According to a 2017 study of SSI hospital clients, Mistkawi emphasizes that improvement from 45 days to 40 AR days will provide a one-time release of over $680K into the system, on average.  Taking that number down to 35 days will strip out $1.4M in costs from the system. Now you have cash that can be used to buy needed medical equipment, a new parking structure for increased patient satisfaction or improved revenue cycle software and workflow automation solutions.

As you look for the proper solution to address your patient financial clearance objectives, a few points need to be considered.

  1. An enterprise solution that can tie together the entire revenue cycle
  2. One that is HIS agnostic and fully integrates into your system to provide real-time status of a patient’s visit
  3. An encounter based workflow that is exceptions based
  4. That begins with the patient/guarantor information needed to start the process towards achieving full financial clearance
  5. And offers best patient access technology solutions for:
    • Address and ID validation
    • Patient benefits confirmation
    • Automatic Med Necessity confirmation for all Medicare patients
    • Notification of Admissions
    • Prior Authorization
    • Estimation
    • Federal Poverty Level & Patient’s Propensity to Pay
    • Multiple means in which a patient can pay for the services before and after discharge.
    • Proper report automation so that users and managers can spend their energy on exceptions to achieving patient financial clearance.

With such a focus your organization can better address potential Patient Access denial pitfalls upfront.  The financial gains can be tremendous. The SSI Group has considerable expertise in this area with proven tools for your patient access solution.

In a recent case study for one of our hospital clients we learned that “without access to eligibility verification tools, claim denial rates at Unity Health – White County Medical Center were elevated. In fact, as the organization began analyzing their processes, they discovered their technical denial rate was eight percent, versus one percent – or lower – for a leading practice. While this may not sound like a dramatic difference, it equated to a noteworthy $2.7 million per month at risk for the hospital. With this knowledge, Unity Health – White County Medical Center quickly identified a need to alter their practices in order to establish denial prevention strategies on the front-end of the revenue cycle, rather than waiting to address potential issues on the back-end when it is often too late.”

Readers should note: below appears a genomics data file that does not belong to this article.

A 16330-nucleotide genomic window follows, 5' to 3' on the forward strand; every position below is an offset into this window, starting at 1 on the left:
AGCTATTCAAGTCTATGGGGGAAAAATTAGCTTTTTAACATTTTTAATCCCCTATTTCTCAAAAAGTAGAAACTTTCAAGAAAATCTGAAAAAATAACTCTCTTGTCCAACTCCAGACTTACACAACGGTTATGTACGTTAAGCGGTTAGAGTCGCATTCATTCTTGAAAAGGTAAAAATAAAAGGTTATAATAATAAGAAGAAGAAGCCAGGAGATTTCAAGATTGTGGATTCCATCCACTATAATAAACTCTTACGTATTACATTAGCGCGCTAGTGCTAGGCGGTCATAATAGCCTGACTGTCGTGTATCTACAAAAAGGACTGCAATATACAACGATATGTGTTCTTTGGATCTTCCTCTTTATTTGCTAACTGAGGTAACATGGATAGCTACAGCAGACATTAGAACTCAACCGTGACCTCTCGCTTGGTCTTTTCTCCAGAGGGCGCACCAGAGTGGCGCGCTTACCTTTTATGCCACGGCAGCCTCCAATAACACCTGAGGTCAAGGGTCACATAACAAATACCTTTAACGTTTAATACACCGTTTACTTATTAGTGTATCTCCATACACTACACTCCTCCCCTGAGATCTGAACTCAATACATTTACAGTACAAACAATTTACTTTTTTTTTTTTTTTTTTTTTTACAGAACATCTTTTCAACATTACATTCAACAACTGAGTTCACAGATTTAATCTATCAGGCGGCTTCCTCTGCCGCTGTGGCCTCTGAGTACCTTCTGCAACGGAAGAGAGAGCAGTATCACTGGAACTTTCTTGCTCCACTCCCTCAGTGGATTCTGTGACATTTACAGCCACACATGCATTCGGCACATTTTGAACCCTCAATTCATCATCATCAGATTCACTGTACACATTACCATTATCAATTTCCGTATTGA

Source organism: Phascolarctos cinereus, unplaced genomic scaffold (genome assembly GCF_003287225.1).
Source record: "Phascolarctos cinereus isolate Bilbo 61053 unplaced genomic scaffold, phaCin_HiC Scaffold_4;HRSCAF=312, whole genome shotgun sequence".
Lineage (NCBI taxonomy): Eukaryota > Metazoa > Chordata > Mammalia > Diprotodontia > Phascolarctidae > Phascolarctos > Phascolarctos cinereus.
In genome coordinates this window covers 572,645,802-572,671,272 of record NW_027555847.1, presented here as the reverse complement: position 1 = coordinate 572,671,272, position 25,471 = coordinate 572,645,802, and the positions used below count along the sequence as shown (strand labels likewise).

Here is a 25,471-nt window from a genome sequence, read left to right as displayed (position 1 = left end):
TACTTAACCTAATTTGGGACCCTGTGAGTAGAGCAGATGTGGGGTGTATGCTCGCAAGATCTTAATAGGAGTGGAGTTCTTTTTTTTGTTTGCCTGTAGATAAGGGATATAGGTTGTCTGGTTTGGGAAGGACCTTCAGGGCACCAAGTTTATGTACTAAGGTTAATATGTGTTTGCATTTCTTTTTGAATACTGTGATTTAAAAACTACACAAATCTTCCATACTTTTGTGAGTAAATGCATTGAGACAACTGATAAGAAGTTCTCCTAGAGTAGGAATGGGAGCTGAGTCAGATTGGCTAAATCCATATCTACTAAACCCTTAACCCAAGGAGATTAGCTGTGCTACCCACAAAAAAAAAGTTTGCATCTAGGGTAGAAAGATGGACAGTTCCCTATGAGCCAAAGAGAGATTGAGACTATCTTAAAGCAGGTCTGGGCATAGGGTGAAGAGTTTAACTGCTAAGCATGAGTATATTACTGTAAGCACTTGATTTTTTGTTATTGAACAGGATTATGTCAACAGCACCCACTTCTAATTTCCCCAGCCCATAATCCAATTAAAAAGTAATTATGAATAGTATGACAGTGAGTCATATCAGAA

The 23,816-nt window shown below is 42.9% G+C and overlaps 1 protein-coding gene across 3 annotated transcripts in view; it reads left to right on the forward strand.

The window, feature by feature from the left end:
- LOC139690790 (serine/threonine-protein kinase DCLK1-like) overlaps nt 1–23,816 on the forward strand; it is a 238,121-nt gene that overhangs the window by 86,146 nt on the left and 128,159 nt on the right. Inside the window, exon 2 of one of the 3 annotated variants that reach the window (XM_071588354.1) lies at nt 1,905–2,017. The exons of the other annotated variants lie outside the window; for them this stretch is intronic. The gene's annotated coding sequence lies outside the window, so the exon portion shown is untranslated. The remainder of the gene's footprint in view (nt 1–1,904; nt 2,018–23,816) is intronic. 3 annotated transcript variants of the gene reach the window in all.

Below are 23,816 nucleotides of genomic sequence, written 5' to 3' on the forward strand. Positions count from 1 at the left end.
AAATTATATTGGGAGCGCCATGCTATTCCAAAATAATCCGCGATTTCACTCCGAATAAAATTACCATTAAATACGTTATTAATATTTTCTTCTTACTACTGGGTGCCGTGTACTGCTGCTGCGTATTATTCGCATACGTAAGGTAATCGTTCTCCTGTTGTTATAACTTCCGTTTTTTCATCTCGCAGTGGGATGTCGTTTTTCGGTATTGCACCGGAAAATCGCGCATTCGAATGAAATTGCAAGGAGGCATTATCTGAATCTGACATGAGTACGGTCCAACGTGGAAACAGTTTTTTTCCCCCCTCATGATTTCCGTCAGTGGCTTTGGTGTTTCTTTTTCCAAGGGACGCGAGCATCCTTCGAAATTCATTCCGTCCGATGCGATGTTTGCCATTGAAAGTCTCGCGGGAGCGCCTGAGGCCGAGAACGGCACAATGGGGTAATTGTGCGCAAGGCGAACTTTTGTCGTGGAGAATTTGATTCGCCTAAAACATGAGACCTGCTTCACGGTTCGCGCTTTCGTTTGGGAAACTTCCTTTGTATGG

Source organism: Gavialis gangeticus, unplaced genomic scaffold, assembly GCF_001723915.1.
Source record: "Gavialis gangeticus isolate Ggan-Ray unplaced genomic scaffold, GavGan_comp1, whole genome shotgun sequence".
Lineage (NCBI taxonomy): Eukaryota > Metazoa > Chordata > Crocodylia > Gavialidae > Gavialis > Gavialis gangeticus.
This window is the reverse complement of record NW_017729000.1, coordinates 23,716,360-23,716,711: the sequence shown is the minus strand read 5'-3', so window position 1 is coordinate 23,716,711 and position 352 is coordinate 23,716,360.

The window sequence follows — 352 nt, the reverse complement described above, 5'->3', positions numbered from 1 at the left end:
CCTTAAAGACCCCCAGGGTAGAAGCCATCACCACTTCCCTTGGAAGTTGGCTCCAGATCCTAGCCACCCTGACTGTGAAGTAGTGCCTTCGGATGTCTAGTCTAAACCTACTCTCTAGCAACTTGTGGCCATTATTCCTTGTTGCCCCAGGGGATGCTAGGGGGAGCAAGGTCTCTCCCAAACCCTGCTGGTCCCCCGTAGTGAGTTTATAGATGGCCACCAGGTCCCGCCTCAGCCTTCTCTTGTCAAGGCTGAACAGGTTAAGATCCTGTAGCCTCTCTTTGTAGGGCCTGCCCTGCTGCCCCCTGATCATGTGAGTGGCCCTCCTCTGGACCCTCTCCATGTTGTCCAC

Hospital Point of Service Collections

In addition to the accuracy that reduces denials, we have seen a number of clients improve their overall revenue cycle management return by focusing on point of service at patient access.  We recognize that the pressure on healthcare financial executives exists from all angles. An increase in patient financial responsibility, growth in bad debt, need to reduce operating costs–together, these factors demand a more proactive patient access approach to maintain a healthy cash flow.  It is why we continue to evolve and improve our SSI Patient Access Director solution.

The solution that doubled point of service collections:  Jon Neikirk, executive director of revenue cycle at the three-hospital, Milwaukee-based system, explained that a major part of the solution was creation of the “Financial Engagement Department.” Their three-member team has “a director of financial engagement, a project manager, and a trainer, and its annual staffing cost is about $250,000.”  And, “creation of the Financial Engagement Department was necessary because Froedtert’s revenue-cycle team did not have a significant leadership role for registration and scheduling staff.”  — from a case study from Froedtert, a Wisconsin health system

Writing for HiTech Answers, Jamie Gier lists five best practices for what she calls “centralizing patient access”:

  1. Implement Real-Time Integrated Orders – Embed electronic orders and automatically match orders with scheduled appointments to eliminate delays and frustration from phone tag, lost orders, and faxing.
  2. Embrace Front-End Revenue Cycle – ensure medical necessity is met, insurance eligibility is verified and authorizations and orders are obtained prior to the scheduled appointment, leading to higher reimbursement and fewer denials.
  3. Explore Consumer Self-Service – Enabling patients at their convenience from any device to self-schedule appointments at all locations across the network is key to remaining competitive.
  4. Add Provider Self-Service – Offer providers convenient self-service/correspondence tools to reduce inbound call volume, improve productivity and reduce network leakage.
  5. Implement Appointment Reminders – To limit the rate of no-show appointments, which is as high as 30 percent nationwide, health systems must integrate automated patient communications directly into the patient experience.

These are great ideas, but we often hear questions about how to educate staff and empower them to maximize point of service collections.  For some hospitals the HIT tools are there but not the needed staff training.  We like a recent tip we found in Becker’s CFO Report.  “At a large academic medical center, we were able to increase monthly POS collections from $1.4 million to $3.3 million in six months through the launch of a ‘Compassionate Collections’ class. Using a scenario-based curriculum, we taught employees how to have the conversation with patients in a respectful manner. We found gaps in training for staff not reporting directly to the revenue cycle. We were training how to post payments in the EHR and not teaching how to ask for payment. They are two different things entirely,” explained Rebecca Haymaker, director of Epic services at Parallon Technology Solutions.